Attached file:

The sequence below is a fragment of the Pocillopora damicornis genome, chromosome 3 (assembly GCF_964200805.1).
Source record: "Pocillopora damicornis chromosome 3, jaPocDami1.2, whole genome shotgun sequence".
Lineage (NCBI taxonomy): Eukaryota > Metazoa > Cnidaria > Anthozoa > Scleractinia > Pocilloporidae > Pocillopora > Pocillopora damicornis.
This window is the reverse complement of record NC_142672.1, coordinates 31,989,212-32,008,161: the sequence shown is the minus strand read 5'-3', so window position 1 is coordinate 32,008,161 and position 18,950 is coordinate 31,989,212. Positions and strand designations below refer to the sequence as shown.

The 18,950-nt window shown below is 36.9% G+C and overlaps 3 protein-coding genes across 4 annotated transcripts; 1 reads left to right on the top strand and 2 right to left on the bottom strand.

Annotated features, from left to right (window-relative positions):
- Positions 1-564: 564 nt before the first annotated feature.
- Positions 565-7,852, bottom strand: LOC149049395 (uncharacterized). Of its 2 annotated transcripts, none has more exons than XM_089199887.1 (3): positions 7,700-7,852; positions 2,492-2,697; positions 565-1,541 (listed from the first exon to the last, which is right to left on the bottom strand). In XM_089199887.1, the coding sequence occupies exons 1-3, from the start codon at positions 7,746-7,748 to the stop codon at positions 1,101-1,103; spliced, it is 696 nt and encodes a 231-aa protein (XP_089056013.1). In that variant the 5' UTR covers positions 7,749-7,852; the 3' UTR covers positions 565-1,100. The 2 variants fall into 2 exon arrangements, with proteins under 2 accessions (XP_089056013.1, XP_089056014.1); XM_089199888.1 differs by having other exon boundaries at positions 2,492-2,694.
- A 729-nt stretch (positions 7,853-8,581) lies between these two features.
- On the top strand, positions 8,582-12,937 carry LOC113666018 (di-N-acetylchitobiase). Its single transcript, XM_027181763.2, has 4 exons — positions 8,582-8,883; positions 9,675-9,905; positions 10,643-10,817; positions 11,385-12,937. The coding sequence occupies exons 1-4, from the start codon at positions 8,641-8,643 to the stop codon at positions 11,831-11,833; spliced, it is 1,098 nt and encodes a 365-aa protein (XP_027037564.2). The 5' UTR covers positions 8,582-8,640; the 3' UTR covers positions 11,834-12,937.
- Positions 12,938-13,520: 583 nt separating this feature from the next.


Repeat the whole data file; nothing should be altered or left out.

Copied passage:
The sequence below is a fragment of the Pocillopora damicornis genome, chromosome 3 (assembly GCF_964200805.1).
Source record: "Pocillopora damicornis chromosome 3, jaPocDami1.2, whole genome shotgun sequence".
Lineage (NCBI taxonomy): Eukaryota > Metazoa > Cnidaria > Anthozoa > Scleractinia > Pocilloporidae > Pocillopora > Pocillopora damicornis.
This window is the reverse complement of record NC_142672.1, coordinates 31,989,212-32,008,161: the sequence shown is the minus strand read 5'-3', so window position 1 is coordinate 32,008,161 and position 18,950 is coordinate 31,989,212. Positions and strand designations below refer to the sequence as shown.

The 18,950-nt window shown below is 36.9% G+C and overlaps 3 protein-coding genes across 4 annotated transcripts; 1 reads left to right on the top strand and 2 right to left on the bottom strand.

Annotated features, from left to right (window-relative positions):
- Positions 1-564: 564 nt before the first annotated feature.
- Positions 565-7,852, bottom strand: LOC149049395 (uncharacterized). Of its 2 annotated transcripts, none has more exons than XM_089199887.1 (3): positions 7,700-7,852; positions 2,492-2,697; positions 565-1,541 (listed from the first exon to the last, which is right to left on the bottom strand). In XM_089199887.1, the coding sequence occupies exons 1-3, from the start codon at positions 7,746-7,748 to the stop codon at positions 1,101-1,103; spliced, it is 696 nt and encodes a 231-aa protein (XP_089056013.1). In that variant the 5' UTR covers positions 7,749-7,852; the 3' UTR covers positions 565-1,100. The 2 variants fall into 2 exon arrangements, with proteins under 2 accessions (XP_089056013.1, XP_089056014.1); XM_089199888.1 differs by having other exon boundaries at positions 2,492-2,694.
- A 729-nt stretch (positions 7,853-8,581) lies between these two features.
- On the top strand, positions 8,582-12,937 carry LOC113666018 (di-N-acetylchitobiase). Its single transcript, XM_027181763.2, has 4 exons — positions 8,582-8,883; positions 9,675-9,905; positions 10,643-10,817; positions 11,385-12,937. The coding sequence occupies exons 1-4, from the start codon at positions 8,641-8,643 to the stop codon at positions 11,831-11,833; spliced, it is 1,098 nt and encodes a 365-aa protein (XP_027037564.2). The 5' UTR covers positions 8,582-8,640; the 3' UTR covers positions 11,834-12,937.
- Positions 12,938-13,520: 583 nt separating this feature from the next.